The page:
How Can the Blood of Christ Wash Away Sin?

Hebrews

How Can the Blood of Christ Wash Away Sin?

October 3rd, 1982 @ 7:30 PM

Hebrews 9:13-22

For if the blood of bulls and of goats, and the ashes of an heifer sprinkling the unclean, sanctifieth to the purifying of the flesh: How much more shall the blood of Christ, who through the eternal Spirit offered himself without spot to God, purge your conscience from dead works to serve the living God? And for this cause he is the mediator of the new testament, that by means of death, for the redemption of the transgressions that were under the first testament, they which are called might receive the promise of eternal inheritance. For where a testament is, there must also of necessity be the death of the testator. For a testament is of force after men are dead: otherwise it is of no strength at all while the testator liveth. Whereupon neither the first testament was dedicated without blood. For when Moses had spoken every precept to all the people according to the law, he took the blood of calves and of goats, with water, and scarlet wool, and hyssop, and sprinkled both the book, and all the people, Saying, This is the blood of the testament which God hath enjoined unto you. Moreover he sprinkled with blood both the tabernacle, and all the vessels of the ministry. And almost all things are by the law purged with blood; and without shedding of blood is no remission.
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HOW CAN THE BLOOD OF CHRIST WASH AWAY SIN?

Dr. W. A. Criswell

Hebrews 9:13-22

10-3-82    7:30 p.m.

 

 

You ought to be here tonight in the First Baptist Church.  This is the third night that I have seen this auditorium, this sanctuary packed.  And it is wonderful just to look at you.  This is the second night of our nine nights of revival.  The general theme is "The Great Questions of Life and Eternity," and the question tonight:  How Can the Blood of Christ Wash Away Sin?

We invite all of you with us here in the sanctuary in the First Church of Dallas to turn to Hebrews chapter 9.  Hebrews chapter 9; Hebrews chapter 9, and we are going to read out loud and together verses 13 through 22, 13 through 22, Hebrews chapter 9:13-22.  And the message is a homily on those verses.  Now let us read them out loud together, verses 13 through 22, all of us:

 

For in the blood of bulls and of goats, and the ashes of a heifer sprinkling the unclean, sanctified to the purifying of the flesh: 

How much more shall the blood of Christ, who through the eternal Spirit offered Himself without spot to God, purge your conscience from dead works to serve the living God?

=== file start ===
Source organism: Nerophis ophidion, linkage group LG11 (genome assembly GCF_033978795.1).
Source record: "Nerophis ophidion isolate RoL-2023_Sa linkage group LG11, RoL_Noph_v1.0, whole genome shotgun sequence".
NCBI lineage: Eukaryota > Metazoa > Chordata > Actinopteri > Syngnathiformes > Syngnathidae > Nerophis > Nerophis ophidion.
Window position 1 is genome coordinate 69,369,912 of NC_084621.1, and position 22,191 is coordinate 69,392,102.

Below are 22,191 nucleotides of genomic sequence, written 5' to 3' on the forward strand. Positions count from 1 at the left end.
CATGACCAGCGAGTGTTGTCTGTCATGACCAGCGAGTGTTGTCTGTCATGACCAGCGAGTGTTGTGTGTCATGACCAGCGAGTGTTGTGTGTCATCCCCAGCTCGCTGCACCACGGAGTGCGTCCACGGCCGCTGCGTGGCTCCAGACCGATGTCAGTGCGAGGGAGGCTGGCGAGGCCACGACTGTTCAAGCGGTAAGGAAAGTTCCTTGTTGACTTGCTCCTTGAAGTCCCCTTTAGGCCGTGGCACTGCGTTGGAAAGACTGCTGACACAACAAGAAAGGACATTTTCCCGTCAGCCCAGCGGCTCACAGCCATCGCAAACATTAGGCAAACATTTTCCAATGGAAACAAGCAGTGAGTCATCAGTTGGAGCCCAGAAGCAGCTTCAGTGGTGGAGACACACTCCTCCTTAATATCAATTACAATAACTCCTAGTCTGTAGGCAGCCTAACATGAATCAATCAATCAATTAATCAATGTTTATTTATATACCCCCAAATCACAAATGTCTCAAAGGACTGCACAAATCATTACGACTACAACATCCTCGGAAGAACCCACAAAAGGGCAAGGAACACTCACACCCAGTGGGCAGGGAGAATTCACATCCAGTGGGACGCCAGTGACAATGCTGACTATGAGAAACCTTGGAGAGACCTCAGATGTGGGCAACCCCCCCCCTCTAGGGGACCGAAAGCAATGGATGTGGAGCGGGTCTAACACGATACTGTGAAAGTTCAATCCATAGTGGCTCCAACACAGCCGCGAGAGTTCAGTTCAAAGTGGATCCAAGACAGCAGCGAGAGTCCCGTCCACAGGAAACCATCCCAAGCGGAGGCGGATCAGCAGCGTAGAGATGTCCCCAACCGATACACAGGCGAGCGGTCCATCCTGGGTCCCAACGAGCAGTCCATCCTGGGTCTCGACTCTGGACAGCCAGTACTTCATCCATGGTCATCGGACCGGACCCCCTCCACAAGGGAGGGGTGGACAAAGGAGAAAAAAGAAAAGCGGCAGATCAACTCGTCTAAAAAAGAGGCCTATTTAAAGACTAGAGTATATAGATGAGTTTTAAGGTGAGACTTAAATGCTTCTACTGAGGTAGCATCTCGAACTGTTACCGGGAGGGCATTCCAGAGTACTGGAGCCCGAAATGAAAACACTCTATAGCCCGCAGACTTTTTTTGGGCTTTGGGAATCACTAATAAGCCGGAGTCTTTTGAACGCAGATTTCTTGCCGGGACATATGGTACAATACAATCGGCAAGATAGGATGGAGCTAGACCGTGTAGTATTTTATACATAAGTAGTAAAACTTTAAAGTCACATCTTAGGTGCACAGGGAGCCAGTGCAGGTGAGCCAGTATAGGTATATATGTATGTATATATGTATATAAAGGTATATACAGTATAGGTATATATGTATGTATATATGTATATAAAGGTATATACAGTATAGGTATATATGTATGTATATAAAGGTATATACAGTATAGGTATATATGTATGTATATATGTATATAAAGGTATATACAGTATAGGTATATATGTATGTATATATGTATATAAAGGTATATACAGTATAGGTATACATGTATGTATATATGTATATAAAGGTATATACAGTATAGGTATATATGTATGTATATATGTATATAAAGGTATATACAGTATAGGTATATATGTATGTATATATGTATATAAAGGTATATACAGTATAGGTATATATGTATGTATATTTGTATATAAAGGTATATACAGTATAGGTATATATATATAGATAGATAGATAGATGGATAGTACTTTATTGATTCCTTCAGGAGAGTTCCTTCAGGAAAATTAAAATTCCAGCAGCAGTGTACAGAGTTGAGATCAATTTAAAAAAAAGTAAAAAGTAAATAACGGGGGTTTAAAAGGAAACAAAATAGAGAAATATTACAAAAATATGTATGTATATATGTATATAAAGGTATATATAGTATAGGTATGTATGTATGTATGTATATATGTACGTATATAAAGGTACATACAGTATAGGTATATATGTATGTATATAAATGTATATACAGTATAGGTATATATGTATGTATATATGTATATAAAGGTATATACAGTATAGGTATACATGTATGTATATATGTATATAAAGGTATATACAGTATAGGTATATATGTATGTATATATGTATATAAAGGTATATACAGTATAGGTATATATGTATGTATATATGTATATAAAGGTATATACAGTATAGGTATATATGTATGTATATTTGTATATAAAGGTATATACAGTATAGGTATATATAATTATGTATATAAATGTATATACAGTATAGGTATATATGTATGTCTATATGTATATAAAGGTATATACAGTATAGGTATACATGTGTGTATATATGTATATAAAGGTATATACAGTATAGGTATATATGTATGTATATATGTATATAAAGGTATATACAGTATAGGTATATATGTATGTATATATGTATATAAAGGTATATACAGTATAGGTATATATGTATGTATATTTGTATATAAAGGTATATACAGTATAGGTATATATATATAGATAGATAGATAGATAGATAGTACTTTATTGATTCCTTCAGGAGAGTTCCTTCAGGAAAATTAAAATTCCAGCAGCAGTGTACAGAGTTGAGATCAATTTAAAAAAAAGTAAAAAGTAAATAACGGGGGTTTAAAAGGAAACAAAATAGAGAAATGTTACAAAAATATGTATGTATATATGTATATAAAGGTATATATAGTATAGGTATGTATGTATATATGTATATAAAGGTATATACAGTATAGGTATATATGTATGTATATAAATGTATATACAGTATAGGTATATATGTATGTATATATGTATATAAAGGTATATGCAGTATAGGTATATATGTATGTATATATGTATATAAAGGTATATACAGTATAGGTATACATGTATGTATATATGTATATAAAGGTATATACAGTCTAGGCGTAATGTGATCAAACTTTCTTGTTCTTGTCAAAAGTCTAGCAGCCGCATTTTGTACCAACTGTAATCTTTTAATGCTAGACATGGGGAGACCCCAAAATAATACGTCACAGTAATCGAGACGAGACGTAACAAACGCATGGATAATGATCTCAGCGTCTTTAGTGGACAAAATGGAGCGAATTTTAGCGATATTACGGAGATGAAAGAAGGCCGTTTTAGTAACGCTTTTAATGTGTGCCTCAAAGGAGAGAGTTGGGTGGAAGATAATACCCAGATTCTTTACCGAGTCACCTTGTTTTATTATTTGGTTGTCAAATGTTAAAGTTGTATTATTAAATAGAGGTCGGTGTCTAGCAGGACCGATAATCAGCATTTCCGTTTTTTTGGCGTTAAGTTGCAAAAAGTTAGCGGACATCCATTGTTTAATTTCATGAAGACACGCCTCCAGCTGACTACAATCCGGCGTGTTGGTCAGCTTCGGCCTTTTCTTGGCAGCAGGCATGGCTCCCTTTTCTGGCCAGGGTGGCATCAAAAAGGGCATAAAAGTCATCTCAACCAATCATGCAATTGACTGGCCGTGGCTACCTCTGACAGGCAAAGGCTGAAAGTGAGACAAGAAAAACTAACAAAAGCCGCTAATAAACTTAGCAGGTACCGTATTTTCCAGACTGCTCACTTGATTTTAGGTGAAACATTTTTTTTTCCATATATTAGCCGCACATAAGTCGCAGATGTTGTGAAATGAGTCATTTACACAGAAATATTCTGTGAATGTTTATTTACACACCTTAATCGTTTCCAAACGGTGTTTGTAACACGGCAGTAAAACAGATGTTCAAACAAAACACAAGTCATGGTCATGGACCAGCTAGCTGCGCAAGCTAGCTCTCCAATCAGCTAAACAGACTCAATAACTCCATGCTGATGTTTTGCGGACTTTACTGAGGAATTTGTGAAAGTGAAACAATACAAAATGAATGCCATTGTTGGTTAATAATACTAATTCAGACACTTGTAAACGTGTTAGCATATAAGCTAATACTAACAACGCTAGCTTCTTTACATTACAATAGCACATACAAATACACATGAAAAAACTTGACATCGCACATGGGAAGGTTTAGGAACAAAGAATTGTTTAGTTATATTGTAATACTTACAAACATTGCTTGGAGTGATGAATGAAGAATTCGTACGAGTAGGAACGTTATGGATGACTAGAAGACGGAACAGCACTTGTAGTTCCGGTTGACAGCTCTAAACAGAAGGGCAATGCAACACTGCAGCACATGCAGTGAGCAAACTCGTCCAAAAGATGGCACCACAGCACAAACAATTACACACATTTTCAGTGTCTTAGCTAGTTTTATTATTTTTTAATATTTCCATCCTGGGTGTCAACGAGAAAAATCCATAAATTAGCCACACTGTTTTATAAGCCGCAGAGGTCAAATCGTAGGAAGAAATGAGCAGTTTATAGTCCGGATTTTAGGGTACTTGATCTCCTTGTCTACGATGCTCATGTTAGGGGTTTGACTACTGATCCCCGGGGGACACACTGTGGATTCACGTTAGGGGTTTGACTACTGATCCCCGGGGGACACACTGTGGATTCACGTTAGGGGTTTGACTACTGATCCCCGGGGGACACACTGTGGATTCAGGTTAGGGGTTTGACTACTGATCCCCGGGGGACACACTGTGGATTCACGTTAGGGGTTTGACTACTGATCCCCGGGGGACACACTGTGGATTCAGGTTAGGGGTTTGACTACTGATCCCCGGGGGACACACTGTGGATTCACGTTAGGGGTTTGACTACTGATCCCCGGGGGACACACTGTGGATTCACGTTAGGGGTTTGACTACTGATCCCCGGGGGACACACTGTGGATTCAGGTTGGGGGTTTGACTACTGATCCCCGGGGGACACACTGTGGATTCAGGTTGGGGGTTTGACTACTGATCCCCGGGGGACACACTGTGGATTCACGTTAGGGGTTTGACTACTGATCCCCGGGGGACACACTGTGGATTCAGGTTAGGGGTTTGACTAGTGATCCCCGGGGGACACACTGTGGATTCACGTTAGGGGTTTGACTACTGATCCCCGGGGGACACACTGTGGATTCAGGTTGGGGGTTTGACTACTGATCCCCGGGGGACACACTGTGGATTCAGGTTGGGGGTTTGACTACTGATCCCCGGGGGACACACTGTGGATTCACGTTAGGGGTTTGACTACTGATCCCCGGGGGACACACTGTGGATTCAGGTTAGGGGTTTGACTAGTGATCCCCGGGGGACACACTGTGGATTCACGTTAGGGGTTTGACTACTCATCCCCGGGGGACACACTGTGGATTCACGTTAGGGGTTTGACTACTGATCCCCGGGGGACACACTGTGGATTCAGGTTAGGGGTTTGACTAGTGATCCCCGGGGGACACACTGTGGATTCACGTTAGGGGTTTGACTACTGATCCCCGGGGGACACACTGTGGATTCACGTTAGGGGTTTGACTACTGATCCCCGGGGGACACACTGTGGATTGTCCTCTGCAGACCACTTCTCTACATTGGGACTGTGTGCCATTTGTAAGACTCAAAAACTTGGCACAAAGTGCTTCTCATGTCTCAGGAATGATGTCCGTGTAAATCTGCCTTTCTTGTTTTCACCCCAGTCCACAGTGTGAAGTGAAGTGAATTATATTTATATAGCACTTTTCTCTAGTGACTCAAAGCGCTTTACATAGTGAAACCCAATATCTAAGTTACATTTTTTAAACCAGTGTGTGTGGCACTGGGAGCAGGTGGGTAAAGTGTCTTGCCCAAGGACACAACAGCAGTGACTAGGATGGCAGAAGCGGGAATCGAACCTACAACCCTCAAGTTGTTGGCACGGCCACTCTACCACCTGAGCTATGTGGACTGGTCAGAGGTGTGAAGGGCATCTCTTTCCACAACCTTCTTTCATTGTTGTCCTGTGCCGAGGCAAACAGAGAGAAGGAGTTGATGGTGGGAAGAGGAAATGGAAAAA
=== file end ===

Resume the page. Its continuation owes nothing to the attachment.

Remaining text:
And for this cause He is the Mediator of the new testament, that by means of death, for the redemption of the transgressions that were under the first testament, they which are called might receive the promise of eternal inheritance.

For where a testament is, there must also of necessity be the death of the testator. 

For a testament is of force after men are dead: otherwise it is of no strength at all while the testator liveth. 

Whereupon neither the first testament was dedicated without blood. 

For when Moses had spoken every precept to all the people according to the law, he took the blood of calves and of goats, with water, and scarlet wool, and hyssop, and sprinkled both the book, and all the people,

Saying, This is the blood of the testament which God hath enjoined unto you.  Moreover he sprinkled with blood  both the tabernacle, and all the vessels of the ministry.

And almost all things are by the law purged with blood; and without shedding of blood there is no remission.

[Hebrews 9:13-22]

 

There is something awesome about just the looks of blood.  That is true of all mankind and of all humanity.  Blood has a voice that speaks.  I can easily imagine Adam and Eve when they first looked upon the blood of the first sacrifice.  I can easily imagine the sorrow of heart when they looked upon the blood of Abel [Genesis 4:8-11], the crimson of life poured out on the ground, clotted on the murderous weapon.  There is something about blood that cries against the stabbing of life and the wreckage it leaves behind of God’s holy creation.  It was that that God intended in the sacrificial system of the old covenant, the old law, the Levitical sacrifices.  There is something in God and God’s creation – and we’re a part of it – that cries for expiation and atonement in wrong, in sin.  I’ll give you an illustration today.